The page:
Gaming companies have historically made a huge proportion of their revenue from only a small proportion of their customer base. A senior casino executive who did not wish to be named once told us that “50 percent of the revenue comes from only 1 percent of the customers.” This huge skew, combined with a massive overall reduction in wealth (the Dow Jones Industrial Average, for example, has gone down 36 percent in one year), places the key revenue drivers of gaming business at risk in today’s economy (see Chart 1). We think winners in the gaming market are like the winners in the retail market: The operators that cater to the wider market will find growth opportunities in these difficult times. The Golden Gate Casino is a perfect example of this.
Defining the Recession
Everyone is familiar with the word “recession,” but some may not know that there are different ways in which the word is defined. For example, the Business Cycle Dating Committee (BCDC) of the National Bureau of Economic Research (NBER) defines recession as a “significant decline in economic activity spread across the economy, lasting more than a few months, normally visible in production, employment, real income, and other indicators,”1 whereas RecessionHistory.com defines it as a “decline in a country’s gross domestic product (GDP), or negative real economic growth, for two or more successive quarters of a year.” The current recession, according to the BCDC, started in the United States in December 2007, and no one seems to know exactly when it will end.
The current recession in the United States has become global2 and has significantly affected Nevada’s economy (see Chart 2). According to Dr. Keith Schwer, director of the Center for Business and Research at UNLV, southern Nevada is in for its longest recession since the Great Depression. He holds the opinion that southern Nevada’s economy depends on economic conditions elsewhere—in other words, what happens in Washington, D.C., has an impact on what happens here. He expects this recession to continue through the rest of this year.
According to Richard Lee, vice president of First American Title Company, Las Vegas needs to return to what has worked in the past, namely, catering to the wider market. Previously, the opening of new hotel-casinos—Palazzo, Encore and M—created jobs and attracted visitors. When CityCenter, Cosmopolitan and Fontainebleau open, they should also bring new products to Las Vegas and revitalize the local economy.
“Meeting space works in Las Vegas,” Lee said. “What doesn’t work? Fifteen-dollar hamburgers, $200 steaks and $600 bottles of vodka.”3
How are Las Vegas Casinos Responding?
As recession sweeps the globe, Las Vegas casinos are trying to lure the customers back—local or not—by offering huge discounts on hotel rooms and buffets. They are also trying to increase membership in their loyalty programs by offering very attractive awards and free play. Hotel occupancy, normally at 90 percent, was all the way down to 72 percent in January 2009. Las Vegas casinos found that customers are no longer willing to pay premium prices for rooms, entertainment or food, and they quickly responded. Terrible’s Primm Valley Resort & Casino started to give away free hotel rooms so that the locals would come back and play slots, and the Excalibur offered a $25 ticket for its all-you-can-eat-during-a-24-hour-period buffet. Several off-Strip casinos have been offering 2-for-1 coupons for buffets and restaurants—Sunset Station, Orleans and Silverton, to name a few. Fast food is in, fine dining is out, and value is fashionable on the Strip.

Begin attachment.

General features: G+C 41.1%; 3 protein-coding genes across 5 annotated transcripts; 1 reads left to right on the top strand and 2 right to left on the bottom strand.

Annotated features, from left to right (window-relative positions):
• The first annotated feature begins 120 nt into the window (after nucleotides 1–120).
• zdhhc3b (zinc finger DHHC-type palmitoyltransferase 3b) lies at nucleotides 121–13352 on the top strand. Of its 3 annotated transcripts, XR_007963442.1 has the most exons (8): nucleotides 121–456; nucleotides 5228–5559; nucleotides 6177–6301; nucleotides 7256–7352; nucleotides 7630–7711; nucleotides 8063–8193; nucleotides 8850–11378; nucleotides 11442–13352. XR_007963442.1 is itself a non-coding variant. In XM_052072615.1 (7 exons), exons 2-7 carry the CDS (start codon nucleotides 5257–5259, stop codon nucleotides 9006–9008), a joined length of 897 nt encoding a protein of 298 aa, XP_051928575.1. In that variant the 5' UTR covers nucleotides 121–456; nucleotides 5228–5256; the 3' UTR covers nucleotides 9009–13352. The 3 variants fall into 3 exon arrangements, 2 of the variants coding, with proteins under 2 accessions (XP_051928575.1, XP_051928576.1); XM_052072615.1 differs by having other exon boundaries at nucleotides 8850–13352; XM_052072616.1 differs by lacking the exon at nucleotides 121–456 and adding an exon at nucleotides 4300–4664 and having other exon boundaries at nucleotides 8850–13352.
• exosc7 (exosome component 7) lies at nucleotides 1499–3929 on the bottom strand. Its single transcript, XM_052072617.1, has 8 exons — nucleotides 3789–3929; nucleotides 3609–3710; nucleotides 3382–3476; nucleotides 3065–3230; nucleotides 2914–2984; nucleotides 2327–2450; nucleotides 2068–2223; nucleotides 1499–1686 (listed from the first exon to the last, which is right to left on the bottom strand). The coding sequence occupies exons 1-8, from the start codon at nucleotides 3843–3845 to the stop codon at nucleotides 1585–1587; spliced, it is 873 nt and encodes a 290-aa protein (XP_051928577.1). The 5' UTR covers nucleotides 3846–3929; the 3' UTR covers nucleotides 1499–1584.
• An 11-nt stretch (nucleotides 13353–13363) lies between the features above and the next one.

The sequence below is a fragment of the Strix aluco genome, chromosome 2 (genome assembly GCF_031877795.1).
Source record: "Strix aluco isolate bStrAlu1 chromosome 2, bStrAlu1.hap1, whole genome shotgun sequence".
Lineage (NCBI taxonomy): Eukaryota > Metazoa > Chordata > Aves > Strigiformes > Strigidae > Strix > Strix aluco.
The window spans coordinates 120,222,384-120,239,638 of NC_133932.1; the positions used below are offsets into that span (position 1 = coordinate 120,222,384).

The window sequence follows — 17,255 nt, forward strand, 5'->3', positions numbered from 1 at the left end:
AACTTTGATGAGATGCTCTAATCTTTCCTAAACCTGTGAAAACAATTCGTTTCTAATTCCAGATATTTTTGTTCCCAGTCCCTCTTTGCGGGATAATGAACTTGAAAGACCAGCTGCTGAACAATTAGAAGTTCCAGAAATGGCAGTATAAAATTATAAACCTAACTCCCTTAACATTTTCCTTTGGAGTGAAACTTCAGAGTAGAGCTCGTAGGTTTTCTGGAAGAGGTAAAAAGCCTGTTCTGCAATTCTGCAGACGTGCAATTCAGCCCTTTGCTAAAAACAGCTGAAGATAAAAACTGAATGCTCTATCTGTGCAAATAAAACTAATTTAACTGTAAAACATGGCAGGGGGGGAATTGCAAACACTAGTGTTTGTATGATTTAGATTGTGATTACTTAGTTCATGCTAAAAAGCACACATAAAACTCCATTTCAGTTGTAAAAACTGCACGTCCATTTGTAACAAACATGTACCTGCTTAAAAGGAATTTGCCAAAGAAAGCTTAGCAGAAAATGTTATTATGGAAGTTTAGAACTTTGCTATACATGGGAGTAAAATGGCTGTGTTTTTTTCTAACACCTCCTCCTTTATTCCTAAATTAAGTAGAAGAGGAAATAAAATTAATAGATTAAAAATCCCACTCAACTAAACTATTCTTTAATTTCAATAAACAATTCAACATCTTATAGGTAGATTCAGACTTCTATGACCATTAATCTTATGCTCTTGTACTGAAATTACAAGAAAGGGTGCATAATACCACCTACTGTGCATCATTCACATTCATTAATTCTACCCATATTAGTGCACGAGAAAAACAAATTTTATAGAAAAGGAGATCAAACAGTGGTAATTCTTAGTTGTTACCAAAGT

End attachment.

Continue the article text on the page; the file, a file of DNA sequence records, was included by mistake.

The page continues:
The new strategy is to offer attractive bargains to lure customers back without spending too much. You can now buy a $95 package at the Imperial Palace that includes a hotel room for the night, all meals at the buffet and café, plus all drinks inside the casino and pool bars. Luxor and MGM Mirage also have all-day buffet tickets. The 3-star Joël Robuchon at the MGM Grand, touted as one of the 10 best French restaurants in the world and known for its $195–$385 per person six-course meals, recently debuted a more reasonable $89 per person menu option. In April alone, the Red Rock Hotel & Casino held a $3,500 blackjack tournament, a $15,000 frequent free play promotion to celebrate its three-year anniversary, a $90,000 VIP golf invitational, and two Sundown Parties at its Sand Pit Bar; in May, it continued with a Top 400 Appreciation party and a $50,000 slot tournament. The Renaissance Las Vegas Hotel is offering Nevada residents a Las Vegas vacation package that includes two nights in a deluxe room, a 20 percent discount at the steakhouse ENVY, two complimentary drinks at the ENVY lounge, and complimentary transportation to Turnberry Place, where they can use the Stirling Club Spa at a 20 percent discount. Package rates start at $109 and the offer is valid through Aug. 30, 2009.
In the words of Tom Xavier, general manager of the Renaissance Las Vegas Hotel: “Tough economic times call for informed decisions when it comes to getaways and vacations. Renaissance provides the most luxurious amenities in Las Vegas for the best value. A staycation at our property is a must for anyone looking to have a great getaway at a low price.”4
This collective strategy of Las Vegas casinos and hotels is working—occupancy increased to 85.9 percent in March4—but not without cost: The average room rate went down to $92, a 12 percent drop from January.
Local bars with 15 video poker machines have also been hit hard by the current recession, and many of these bars have come up with their own free play and match play offers. For example, Pug’s Pub near the Tropicana and Maryland Parkway intersection has a loyalty program of its own, and depending on their amount of play, customers are mailed a voucher in the range $20 to $250 every week. The friendly bartenders at Pug’s also mail out vouchers for “$20 in free play when you play $20” to loyal customers every week. Pug’s has replaced its old TVs with new large-screen LCD HD TVs to lure players in to watch NBA games or French Open tennis. It has also started weekend karaoke—and if you sing along with Gary, match play is increased from $20 to $25. While we hesitate to predict the outcomes of these marketing efforts, it is apparent that these operators are targeting the mass market.
Golden Gate’s Response